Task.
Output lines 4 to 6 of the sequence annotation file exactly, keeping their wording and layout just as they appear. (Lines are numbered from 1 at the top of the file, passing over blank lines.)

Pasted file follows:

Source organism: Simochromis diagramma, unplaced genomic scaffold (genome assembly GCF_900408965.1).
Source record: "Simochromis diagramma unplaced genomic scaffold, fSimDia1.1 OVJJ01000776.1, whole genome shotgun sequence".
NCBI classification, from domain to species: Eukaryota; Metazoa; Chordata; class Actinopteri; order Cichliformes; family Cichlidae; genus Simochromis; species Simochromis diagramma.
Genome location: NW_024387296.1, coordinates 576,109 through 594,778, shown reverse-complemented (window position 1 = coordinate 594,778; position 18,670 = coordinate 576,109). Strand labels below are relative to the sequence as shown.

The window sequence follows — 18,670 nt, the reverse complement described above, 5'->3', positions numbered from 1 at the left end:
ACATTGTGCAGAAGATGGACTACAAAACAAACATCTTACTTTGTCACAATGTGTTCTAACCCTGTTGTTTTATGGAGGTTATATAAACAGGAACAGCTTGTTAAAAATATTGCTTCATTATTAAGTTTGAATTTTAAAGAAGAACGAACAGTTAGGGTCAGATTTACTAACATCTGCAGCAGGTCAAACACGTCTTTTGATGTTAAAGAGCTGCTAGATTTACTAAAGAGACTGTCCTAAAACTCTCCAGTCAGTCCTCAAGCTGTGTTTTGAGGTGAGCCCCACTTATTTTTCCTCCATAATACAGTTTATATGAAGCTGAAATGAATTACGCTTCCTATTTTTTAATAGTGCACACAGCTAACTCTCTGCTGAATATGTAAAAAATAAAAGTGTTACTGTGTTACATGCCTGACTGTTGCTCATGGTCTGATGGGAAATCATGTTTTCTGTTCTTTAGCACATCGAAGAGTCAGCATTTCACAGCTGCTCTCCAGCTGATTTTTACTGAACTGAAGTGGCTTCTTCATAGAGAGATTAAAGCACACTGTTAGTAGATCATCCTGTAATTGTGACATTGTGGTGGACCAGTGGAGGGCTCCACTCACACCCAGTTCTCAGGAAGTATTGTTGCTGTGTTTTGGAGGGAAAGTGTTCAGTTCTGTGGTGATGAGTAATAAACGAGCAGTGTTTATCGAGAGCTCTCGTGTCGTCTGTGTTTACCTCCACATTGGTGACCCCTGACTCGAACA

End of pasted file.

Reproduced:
Genome location: NW_024387296.1, coordinates 576,109 through 594,778, shown reverse-complemented (window position 1 = coordinate 594,778; position 18,670 = coordinate 576,109). Strand labels below are relative to the sequence as shown.

The window sequence follows — 18,670 nt, the reverse complement described above, 5'->3', positions numbered from 1 at the left end:
ACATTGTGCAGAAGATGGACTACAAAACAAACATCTTACTTTGTCACAATGTGTTCTAACCCTGTTGTTTTATGGAGGTTATATAAACAGGAACAGCTTGTTAAAAATATTGCTTCATTATTAAGTTTGAATTTTAAAGAAGAACGAACAGTTAGGGTCAGATTTACTAACATCTGCAGCAGGTCAAACACGTCTTTTGATGTTAAAGAGCTGCTAGATTTACTAAAGAGACTGTCCTAAAACTCTCCAGTCAGTCCTCAAGCTGTGTTTTGAGGTGAGCCCCACTTATTTTTCCTCCATAATACAGTTTATATGAAGCTGAAATGAATTACGCTTCCTATTTTTTAATAGTGCACACAGCTAACTCTCTGCTGAATATGTAAAAAATAAAAGTGTTACTGTGTTACATGCCTGACTGTTGCTCATGGTCTGATGGGAAATCATGTTTTCTGTTCTTTAGCACATCGAAGAGTCAGCATTTCACAGCTGCTCTCCAGCTGATTTTTACTGAACTGAAGTGGCTTCTTCATAGAGAGATTAAAGCACACTGTTAGTAGATCATCCTGTAATTGTGACATTGTGGTGGACCAGTGGAGGGCTCCACTCACACCCAGTTCTCAGGAAGTATTGTTGCTGTGTTTTGGAGGGAAAGTGTTCAGTTCTGTGGTGATGAGTAATAAACGAGCAGTGTTTATCGAGAGCTCTCGTGTCGTCTGTGTTTACCTCCACATTGGTGACCCCTGACTCGAACA